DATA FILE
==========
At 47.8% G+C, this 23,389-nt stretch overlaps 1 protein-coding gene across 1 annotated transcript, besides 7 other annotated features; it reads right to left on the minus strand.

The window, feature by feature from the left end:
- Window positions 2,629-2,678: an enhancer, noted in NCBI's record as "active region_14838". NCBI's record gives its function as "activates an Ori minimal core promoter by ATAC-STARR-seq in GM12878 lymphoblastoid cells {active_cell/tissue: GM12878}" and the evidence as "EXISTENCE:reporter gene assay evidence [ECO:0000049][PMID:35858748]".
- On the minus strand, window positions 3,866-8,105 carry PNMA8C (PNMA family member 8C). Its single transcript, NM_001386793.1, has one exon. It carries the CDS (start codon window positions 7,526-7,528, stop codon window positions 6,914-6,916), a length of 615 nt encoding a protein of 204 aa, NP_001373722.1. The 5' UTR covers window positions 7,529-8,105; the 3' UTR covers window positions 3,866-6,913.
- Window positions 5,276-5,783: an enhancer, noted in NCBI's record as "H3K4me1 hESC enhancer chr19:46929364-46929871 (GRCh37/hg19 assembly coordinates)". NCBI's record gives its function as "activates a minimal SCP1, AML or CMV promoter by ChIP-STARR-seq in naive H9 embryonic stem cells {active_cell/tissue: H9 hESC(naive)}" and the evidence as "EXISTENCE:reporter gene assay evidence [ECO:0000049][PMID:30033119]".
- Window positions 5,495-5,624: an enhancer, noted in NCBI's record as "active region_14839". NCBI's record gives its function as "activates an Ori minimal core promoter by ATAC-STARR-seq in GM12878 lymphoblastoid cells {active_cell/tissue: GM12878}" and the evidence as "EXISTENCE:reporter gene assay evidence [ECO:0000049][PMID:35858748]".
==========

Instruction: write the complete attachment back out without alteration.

At 47.8% G+C, this 23,389-nt stretch overlaps 1 protein-coding gene across 1 annotated transcript, besides 7 other annotated features; it reads right to left on the minus strand.

The window, feature by feature from the left end:
- Window positions 2,629-2,678: an enhancer, noted in NCBI's record as "active region_14838". NCBI's record gives its function as "activates an Ori minimal core promoter by ATAC-STARR-seq in GM12878 lymphoblastoid cells {active_cell/tissue: GM12878}" and the evidence as "EXISTENCE:reporter gene assay evidence [ECO:0000049][PMID:35858748]".
- On the minus strand, window positions 3,866-8,105 carry PNMA8C (PNMA family member 8C). Its single transcript, NM_001386793.1, has one exon. It carries the CDS (start codon window positions 7,526-7,528, stop codon window positions 6,914-6,916), a length of 615 nt encoding a protein of 204 aa, NP_001373722.1. The 5' UTR covers window positions 7,529-8,105; the 3' UTR covers window positions 3,866-6,913.
- Window positions 5,276-5,783: an enhancer, noted in NCBI's record as "H3K4me1 hESC enhancer chr19:46929364-46929871 (GRCh37/hg19 assembly coordinates)". NCBI's record gives its function as "activates a minimal SCP1, AML or CMV promoter by ChIP-STARR-seq in naive H9 embryonic stem cells {active_cell/tissue: H9 hESC(naive)}" and the evidence as "EXISTENCE:reporter gene assay evidence [ECO:0000049][PMID:30033119]".
- Window positions 5,495-5,624: an enhancer, noted in NCBI's record as "active region_14839". NCBI's record gives its function as "activates an Ori minimal core promoter by ATAC-STARR-seq in GM12878 lymphoblastoid cells {active_cell/tissue: GM12878}" and the evidence as "EXISTENCE:reporter gene assay evidence [ECO:0000049][PMID:35858748]".